The Empty Nest Transition
The empty nest is a time of mixed emotions. On one hand, you’re happy your teenager is graduating and moving on with their lives. They’re reached an important milestone, and you’ve helped get them there! But, on the other hand, this post-high school graduation phase of life can be confusing, sad, and emotional for you, the mother of a soon-to-be graduate.
As a time of transition, the empty nest (as this “parent-of-high-school-graduate” time is often known) can hit you without warning. For me, it happened at my son’s graduation ceremony. Sitting in the audience, watching him process past me without a glance my way, I suddenly realized he no longer needed me. The truth is that he probably hadn’t needed me for a long time. But that was the moment I became acutely aware of that something had shifted between us.
Worse, I was devastated. He’d be gone to college in less than three months. When that happened, who was I without my son’s presence in our family? Plus, I knew his two younger sisters would quickly follow him over the course of the next three years. Questions swarmed my thoughts:
- What would I do with my time without the kids’ schedules giving a seasonal and daily rhythm to my life?
- Where would I be spending my time if not at their athletic events?
- Why was I feeling so incredibly miserable?
- Would my husband and I have anything in common now that the center of our lives (a.k.a, our kids) would be moving on?
The important question
I kept asking myself these questions, over and over like a broken record. But the one question I didn’t ask myself was this: How am I going to get through this empty nest transition?
Back then fifteen years ago, I had very few support structures or healthy means of managing the stress, anxiety and depression that descended as one by one, all my children left our home for college. In addition, I had no knowledge of transitions or of the normal three-stage transition process which includes:
- Letting Go of the Old Way
- This is the psychological releasing of what was, and the key here is that we can only let go when our hearts are ready.
- Moving In-Between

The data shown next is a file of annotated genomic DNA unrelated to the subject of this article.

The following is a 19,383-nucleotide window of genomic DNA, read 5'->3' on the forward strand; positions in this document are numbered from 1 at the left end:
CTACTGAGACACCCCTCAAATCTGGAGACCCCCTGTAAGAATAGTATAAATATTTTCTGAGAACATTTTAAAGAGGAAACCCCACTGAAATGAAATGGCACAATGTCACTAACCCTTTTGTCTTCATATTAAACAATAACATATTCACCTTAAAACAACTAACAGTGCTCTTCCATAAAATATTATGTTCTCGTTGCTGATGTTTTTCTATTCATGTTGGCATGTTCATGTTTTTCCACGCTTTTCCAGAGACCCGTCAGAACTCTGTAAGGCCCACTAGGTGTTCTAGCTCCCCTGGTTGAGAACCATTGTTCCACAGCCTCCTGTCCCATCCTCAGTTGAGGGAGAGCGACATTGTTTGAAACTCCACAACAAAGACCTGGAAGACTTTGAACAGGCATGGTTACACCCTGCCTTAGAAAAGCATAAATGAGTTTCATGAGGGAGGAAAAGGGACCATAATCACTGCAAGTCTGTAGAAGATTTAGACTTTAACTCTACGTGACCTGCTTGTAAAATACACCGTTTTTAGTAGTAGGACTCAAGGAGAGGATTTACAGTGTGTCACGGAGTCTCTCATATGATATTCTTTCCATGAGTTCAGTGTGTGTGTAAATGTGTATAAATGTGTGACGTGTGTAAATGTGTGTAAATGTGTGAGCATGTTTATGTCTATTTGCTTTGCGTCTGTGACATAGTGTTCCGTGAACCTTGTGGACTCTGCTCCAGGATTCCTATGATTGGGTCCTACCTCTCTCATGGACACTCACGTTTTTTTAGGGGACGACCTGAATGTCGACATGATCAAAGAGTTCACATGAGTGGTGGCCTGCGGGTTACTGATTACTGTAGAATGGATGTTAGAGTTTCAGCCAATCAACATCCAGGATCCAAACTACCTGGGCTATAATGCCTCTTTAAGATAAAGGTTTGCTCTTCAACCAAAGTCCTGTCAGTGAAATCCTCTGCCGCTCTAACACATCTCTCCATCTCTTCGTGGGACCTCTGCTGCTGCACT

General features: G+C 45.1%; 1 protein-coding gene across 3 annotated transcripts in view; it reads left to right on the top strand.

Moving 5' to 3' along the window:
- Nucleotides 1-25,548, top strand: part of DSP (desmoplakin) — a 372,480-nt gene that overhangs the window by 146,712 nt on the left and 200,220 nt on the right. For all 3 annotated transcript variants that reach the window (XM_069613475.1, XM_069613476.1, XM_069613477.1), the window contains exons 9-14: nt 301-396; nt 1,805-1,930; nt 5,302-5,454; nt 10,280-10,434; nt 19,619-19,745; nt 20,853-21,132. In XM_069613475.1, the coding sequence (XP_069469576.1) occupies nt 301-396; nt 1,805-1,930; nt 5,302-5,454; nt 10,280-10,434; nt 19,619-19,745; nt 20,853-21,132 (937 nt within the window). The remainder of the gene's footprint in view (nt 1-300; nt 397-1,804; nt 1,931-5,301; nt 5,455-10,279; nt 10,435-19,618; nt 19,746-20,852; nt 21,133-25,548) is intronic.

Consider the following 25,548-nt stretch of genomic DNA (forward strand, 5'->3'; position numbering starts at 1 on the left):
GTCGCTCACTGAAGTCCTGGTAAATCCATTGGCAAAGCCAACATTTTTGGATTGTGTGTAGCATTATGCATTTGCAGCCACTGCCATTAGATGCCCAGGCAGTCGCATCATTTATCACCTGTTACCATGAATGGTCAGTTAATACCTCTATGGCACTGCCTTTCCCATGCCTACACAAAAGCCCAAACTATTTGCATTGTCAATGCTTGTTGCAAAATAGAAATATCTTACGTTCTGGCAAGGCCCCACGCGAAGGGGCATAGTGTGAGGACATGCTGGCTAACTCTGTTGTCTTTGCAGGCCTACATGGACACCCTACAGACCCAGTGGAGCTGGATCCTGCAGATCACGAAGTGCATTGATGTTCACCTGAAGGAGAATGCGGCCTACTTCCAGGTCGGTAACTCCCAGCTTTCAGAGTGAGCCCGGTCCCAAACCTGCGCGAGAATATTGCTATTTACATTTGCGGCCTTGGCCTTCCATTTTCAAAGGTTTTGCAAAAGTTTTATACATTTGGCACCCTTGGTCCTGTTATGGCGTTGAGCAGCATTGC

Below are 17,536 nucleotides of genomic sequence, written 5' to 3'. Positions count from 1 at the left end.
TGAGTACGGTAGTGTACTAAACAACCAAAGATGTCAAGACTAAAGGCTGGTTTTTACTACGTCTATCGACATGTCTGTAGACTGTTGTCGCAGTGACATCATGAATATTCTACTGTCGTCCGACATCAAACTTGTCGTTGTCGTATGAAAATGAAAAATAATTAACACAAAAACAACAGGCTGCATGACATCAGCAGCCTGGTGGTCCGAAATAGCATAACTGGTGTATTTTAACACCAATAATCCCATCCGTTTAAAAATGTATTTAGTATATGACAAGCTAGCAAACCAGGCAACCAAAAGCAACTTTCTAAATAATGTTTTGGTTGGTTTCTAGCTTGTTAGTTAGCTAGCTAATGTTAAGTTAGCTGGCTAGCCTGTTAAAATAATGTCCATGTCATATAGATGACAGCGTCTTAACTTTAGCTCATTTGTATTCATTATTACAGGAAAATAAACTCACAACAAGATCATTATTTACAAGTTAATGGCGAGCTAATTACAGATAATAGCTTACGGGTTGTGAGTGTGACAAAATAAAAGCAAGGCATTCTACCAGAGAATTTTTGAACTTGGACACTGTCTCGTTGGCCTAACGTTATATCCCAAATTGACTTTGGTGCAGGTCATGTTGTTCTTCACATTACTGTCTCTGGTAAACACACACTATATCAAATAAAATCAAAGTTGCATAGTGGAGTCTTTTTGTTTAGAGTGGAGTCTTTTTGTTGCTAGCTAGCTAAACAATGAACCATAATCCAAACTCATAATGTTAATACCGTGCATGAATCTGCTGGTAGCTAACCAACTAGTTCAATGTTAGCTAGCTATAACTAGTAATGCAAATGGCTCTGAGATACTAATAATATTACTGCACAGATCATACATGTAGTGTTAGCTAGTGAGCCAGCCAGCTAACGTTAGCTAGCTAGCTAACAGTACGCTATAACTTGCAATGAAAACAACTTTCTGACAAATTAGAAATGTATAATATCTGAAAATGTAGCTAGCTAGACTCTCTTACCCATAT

- Usually the vast, swampy middle-ground of a transition that can feel like a roller coaster. Yet this time also holds immense opportunities.
- Accepting the New Way
- This is when you begin to redefine yourself, or come home to yourself. You begin to actively participate in your new role, relationships, life situations.
Without this key information, I didn’t realize that life transitions have a normal trajectory. And that there are things we can do to help deepen our awareness of these stages and to move mindfully through them.
Empty Nest Transition
Before I move into a few tips for navigating the waters of your empty nest, (or to keep the metaphor pure I should say reweaving your nest!), a few general words about transitions are in order.
First, while your empty nest experience is as unique you as mine was to me those 15 years ago, know also that moving through the phases of a transition happens on each person’s own timeline. Not your partner’s, your best friend’s, or that mom who seems to be handling her empty nest without a backward glance. In fact for many, this time won’t even qualify to them as a transition since it’s not significant enough of a change to negatively affect their well-being. (This was the case with my husband.) And that’s OK.
They’re who they are, and you’re you: unique, full of your own positive and negative life experiences.
Don’t skip a stage
Sometimes I think that the three-phase transition process is the best-kept secret on the planet. My reasoning? Well, one reason is that our society and culture often encourages us to skip over the first two phases, and jump right into the third (Accepting the New Way).
The problem with this is that each stage is important. And when we skip over letting go or give ourselves permission to work through the swampy middle, we short-change this opportunity for growth, gain wisdom, and full integrate what’s happening in our lives. In fact, by shortening the process, we run the risk of this transition popping up the next time we head into another, completely different life transition (like a medical crisis, divorce, loss of a parent, job, etc.).